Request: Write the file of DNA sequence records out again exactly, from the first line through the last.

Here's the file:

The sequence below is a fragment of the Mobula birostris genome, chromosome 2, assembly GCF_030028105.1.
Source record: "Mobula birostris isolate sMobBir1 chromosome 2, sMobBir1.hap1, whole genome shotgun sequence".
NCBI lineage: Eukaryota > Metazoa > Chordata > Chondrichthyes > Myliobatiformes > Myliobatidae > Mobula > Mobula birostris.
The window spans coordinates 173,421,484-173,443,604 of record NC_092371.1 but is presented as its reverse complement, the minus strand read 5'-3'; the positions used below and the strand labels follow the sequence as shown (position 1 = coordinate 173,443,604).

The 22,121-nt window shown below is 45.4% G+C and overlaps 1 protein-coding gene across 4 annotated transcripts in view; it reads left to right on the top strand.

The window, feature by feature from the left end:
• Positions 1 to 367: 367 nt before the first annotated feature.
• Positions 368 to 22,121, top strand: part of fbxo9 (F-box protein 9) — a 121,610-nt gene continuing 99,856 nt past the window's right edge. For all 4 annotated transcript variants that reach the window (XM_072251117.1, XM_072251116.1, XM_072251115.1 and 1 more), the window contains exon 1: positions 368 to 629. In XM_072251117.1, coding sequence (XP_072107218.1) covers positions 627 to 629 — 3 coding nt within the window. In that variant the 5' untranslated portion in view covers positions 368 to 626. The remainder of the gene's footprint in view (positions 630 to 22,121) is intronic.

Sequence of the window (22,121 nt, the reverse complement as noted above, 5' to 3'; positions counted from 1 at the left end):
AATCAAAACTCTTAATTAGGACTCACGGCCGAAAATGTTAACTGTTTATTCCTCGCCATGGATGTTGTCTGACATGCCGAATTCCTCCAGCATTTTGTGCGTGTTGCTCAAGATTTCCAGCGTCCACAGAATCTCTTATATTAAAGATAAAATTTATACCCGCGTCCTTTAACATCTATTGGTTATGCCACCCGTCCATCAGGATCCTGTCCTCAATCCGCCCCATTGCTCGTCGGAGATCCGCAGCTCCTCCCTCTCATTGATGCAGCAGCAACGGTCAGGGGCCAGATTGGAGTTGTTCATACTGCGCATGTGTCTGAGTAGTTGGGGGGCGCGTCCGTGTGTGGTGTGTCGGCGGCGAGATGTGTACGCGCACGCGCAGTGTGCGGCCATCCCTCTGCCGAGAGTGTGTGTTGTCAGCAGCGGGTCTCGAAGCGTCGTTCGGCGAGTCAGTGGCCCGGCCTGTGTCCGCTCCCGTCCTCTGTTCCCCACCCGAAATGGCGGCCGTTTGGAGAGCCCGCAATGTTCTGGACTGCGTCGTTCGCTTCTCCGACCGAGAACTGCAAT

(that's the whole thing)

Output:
The sequence below is a fragment of the Mobula birostris genome, chromosome 2, assembly GCF_030028105.1.
Source record: "Mobula birostris isolate sMobBir1 chromosome 2, sMobBir1.hap1, whole genome shotgun sequence".
NCBI lineage: Eukaryota > Metazoa > Chordata > Chondrichthyes > Myliobatiformes > Myliobatidae > Mobula > Mobula birostris.
The window spans coordinates 173,421,484-173,443,604 of record NC_092371.1 but is presented as its reverse complement, the minus strand read 5'-3'; the positions used below and the strand labels follow the sequence as shown (position 1 = coordinate 173,443,604).

The 22,121-nt window shown below is 45.4% G+C and overlaps 1 protein-coding gene across 4 annotated transcripts in view; it reads left to right on the top strand.

The window, feature by feature from the left end:
• Positions 1 to 367: 367 nt before the first annotated feature.
• Positions 368 to 22,121, top strand: part of fbxo9 (F-box protein 9) — a 121,610-nt gene continuing 99,856 nt past the window's right edge. For all 4 annotated transcript variants that reach the window (XM_072251117.1, XM_072251116.1, XM_072251115.1 and 1 more), the window contains exon 1: positions 368 to 629. In XM_072251117.1, coding sequence (XP_072107218.1) covers positions 627 to 629 — 3 coding nt within the window. In that variant the 5' untranslated portion in view covers positions 368 to 626. The remainder of the gene's footprint in view (positions 630 to 22,121) is intronic.

Sequence of the window (22,121 nt, the reverse complement as noted above, 5' to 3'; positions counted from 1 at the left end):
AATCAAAACTCTTAATTAGGACTCACGGCCGAAAATGTTAACTGTTTATTCCTCGCCATGGATGTTGTCTGACATGCCGAATTCCTCCAGCATTTTGTGCGTGTTGCTCAAGATTTCCAGCGTCCACAGAATCTCTTATATTAAAGATAAAATTTATACCCGCGTCCTTTAACATCTATTGGTTATGCCACCCGTCCATCAGGATCCTGTCCTCAATCCGCCCCATTGCTCGTCGGAGATCCGCAGCTCCTCCCTCTCATTGATGCAGCAGCAACGGTCAGGGGCCAGATTGGAGTTGTTCATACTGCGCATGTGTCTGAGTAGTTGGGGGGCGCGTCCGTGTGTGGTGTGTCGGCGGCGAGATGTGTACGCGCACGCGCAGTGTGCGGCCATCCCTCTGCCGAGAGTGTGTGTTGTCAGCAGCGGGTCTCGAAGCGTCGTTCGGCGAGTCAGTGGCCCGGCCTGTGTCCGCTCCCGTCCTCTGTTCCCCACCCGAAATGGCGGCCGTTTGGAGAGCCCGCAATGTTCTGGACTGCGTCGTTCGCTTCTCCGACCGAGAACTGCAAT